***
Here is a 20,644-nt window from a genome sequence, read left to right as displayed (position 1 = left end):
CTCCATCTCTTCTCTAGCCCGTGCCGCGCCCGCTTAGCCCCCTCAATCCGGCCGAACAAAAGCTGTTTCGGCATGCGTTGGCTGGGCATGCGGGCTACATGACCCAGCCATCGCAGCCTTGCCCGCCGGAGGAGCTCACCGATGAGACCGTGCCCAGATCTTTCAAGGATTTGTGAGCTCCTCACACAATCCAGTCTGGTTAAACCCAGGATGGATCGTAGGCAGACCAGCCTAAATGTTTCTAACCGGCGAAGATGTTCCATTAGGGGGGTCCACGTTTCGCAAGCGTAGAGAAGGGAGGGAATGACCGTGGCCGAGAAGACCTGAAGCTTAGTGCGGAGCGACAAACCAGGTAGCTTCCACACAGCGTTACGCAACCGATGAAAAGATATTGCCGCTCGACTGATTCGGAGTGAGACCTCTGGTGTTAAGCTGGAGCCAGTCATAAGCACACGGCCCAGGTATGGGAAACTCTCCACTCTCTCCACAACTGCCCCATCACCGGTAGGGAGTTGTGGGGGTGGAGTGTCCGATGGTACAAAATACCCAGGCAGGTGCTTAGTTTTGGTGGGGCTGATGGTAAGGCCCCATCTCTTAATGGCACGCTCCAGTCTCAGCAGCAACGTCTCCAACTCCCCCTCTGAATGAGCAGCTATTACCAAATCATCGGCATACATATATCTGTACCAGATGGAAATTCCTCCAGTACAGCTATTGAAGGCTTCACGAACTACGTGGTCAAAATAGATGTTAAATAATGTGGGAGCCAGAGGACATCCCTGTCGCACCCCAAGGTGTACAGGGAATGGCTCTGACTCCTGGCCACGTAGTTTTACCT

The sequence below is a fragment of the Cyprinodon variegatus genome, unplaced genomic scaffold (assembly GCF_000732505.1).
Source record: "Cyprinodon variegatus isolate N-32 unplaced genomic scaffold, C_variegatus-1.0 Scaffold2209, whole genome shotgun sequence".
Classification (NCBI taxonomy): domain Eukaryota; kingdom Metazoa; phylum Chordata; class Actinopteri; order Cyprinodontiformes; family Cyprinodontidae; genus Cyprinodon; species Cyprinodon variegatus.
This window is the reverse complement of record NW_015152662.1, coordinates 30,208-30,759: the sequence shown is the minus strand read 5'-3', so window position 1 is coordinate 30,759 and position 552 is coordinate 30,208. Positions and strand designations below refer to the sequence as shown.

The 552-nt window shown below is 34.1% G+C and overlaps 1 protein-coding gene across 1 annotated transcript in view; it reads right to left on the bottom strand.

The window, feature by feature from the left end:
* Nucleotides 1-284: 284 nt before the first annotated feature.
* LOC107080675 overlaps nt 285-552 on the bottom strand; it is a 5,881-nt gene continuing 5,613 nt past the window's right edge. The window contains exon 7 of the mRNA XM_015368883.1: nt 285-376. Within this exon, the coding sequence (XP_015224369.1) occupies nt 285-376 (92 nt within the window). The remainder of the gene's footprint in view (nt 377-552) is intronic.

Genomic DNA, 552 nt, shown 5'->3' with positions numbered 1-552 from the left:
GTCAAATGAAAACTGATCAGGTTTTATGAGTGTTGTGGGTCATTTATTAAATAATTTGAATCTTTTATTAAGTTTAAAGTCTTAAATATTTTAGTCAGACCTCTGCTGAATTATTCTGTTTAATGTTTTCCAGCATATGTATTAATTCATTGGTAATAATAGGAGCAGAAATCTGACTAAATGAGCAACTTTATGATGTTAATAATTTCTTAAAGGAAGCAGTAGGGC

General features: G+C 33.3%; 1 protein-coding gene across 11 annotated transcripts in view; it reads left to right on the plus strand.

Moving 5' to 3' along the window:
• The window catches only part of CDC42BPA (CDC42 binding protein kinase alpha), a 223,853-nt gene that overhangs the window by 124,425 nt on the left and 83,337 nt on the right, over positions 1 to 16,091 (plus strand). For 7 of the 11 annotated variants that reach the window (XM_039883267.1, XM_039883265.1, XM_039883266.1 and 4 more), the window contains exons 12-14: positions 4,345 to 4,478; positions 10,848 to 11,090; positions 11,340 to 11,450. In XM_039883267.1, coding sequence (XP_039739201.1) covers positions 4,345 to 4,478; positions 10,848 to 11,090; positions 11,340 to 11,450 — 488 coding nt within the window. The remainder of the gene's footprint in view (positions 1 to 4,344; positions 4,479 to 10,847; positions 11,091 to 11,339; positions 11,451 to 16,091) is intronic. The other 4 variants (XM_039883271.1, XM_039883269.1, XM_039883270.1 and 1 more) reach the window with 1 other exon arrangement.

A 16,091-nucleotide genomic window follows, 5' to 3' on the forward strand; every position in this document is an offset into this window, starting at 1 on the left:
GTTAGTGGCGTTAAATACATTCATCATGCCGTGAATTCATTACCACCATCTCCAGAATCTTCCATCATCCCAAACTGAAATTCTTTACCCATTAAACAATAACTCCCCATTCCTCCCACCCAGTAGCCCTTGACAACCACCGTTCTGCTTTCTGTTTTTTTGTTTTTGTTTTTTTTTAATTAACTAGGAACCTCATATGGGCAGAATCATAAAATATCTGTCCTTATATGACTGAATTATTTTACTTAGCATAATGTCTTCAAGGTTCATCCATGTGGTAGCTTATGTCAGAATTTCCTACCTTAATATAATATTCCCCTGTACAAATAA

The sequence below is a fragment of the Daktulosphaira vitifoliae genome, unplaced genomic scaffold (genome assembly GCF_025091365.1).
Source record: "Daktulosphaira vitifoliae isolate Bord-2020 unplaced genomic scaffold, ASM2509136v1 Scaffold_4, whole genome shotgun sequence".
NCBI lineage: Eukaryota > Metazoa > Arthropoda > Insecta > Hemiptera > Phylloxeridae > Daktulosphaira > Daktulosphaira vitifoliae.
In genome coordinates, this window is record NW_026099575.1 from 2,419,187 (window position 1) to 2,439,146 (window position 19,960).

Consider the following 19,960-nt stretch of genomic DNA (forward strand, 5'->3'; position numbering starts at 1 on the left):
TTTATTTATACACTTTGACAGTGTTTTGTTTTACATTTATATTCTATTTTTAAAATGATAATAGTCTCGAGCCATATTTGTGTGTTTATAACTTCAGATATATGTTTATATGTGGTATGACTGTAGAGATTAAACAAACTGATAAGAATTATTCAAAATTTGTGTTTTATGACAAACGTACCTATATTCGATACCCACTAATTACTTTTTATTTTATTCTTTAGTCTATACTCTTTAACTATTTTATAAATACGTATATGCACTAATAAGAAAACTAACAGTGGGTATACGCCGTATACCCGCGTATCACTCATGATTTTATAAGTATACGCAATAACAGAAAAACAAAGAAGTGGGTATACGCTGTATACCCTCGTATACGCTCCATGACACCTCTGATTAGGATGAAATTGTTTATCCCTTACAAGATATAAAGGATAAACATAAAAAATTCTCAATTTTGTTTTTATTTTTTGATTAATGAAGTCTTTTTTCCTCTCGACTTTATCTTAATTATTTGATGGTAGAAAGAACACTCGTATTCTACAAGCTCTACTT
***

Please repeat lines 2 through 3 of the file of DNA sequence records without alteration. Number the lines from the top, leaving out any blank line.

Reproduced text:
CTCCATCTCTTCTCTAGCCCGTGCCGCGCCCGCTTAGCCCCCTCAATCCGGCCGAACAAAAGCTGTTTCGGCATGCGTTGGCTGGGCATGCGGGCTACATGACCCAGCCATCGCAGCCTTGCCCGCCGGAGGAGCTCACCGATGAGACCGTGCCCAGATCTTTCAAGGATTTGTGAGCTCCTCACACAATCCAGTCTGGTTAAACCCAGGATGGATCGTAGGCAGACCAGCCTAAATGTTTCTAACCGGCGAAGATGTTCCATTAGGGGGGTCCACGTTTCGCAAGCGTAGAGAAGGGAGGGAATGACCGTGGCCGAGAAGACCTGAAGCTTAGTGCGGAGCGACAAACCAGGTAGCTTCCACACAGCGTTACGCAACCGATGAAAAGATATTGCCGCTCGACTGATTCGGAGTGAGACCTCTGGTGTTAAGCTGGAGCCAGTCATAAGCACACGGCCCAGGTATGGGAAACTCTCCACTCTCTCCACAACTGCCCCATCACCGGTAGGGAGTTGTGGGGGTGGAGTGTCCGATGGTACAAAATACCCAGGCAGGTGCTTAGTTTTGGTGGGGCTGATGGTAAGGCCCCATCTCTTAATGGCACGCTCCAGTCTCAGCAGCAACGTCTCCAACTCCCCCTCTGAATGAGCAGCTATTACCAAATCATCGGCATACATATATCTGTACCAGATGGAAATTCCTCCAGTACAGCTATTGAAGGCTTCACGAACTACGTGGTCAAAATAGATGTTAAATAATGTGGGAGCCAGAGGACATCCCTGTCGCACCCCAAGGTGTACAGGGAATGGCTCTGACTCCTGGCCACGTAGTTTTACCT

The sequence below is a fragment of the Cyprinodon variegatus genome, unplaced genomic scaffold (assembly GCF_000732505.1).